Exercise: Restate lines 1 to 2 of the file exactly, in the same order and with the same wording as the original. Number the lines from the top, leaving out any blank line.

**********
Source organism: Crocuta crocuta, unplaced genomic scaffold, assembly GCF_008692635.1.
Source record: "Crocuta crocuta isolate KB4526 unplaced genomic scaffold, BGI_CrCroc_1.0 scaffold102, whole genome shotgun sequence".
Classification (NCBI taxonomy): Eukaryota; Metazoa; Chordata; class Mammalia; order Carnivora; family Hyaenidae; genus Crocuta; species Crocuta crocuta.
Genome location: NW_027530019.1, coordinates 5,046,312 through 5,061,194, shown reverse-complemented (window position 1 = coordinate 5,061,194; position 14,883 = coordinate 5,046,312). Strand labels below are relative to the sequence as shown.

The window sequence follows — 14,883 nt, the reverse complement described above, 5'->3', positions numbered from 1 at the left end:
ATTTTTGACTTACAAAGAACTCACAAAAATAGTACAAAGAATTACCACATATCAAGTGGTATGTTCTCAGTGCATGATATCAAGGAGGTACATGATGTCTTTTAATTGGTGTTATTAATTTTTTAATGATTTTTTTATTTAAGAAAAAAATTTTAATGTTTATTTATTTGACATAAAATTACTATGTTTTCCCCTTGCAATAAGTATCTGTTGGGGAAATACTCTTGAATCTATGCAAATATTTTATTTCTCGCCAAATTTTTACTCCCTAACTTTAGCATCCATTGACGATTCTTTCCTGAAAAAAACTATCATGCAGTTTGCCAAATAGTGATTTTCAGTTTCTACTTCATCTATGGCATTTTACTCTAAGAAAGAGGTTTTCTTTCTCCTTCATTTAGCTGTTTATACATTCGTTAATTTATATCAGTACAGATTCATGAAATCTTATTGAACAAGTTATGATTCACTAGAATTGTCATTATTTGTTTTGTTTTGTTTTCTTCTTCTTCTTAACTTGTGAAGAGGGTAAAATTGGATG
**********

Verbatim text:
Source organism: Crocuta crocuta, unplaced genomic scaffold, assembly GCF_008692635.1.
Source record: "Crocuta crocuta isolate KB4526 unplaced genomic scaffold, BGI_CrCroc_1.0 scaffold102, whole genome shotgun sequence".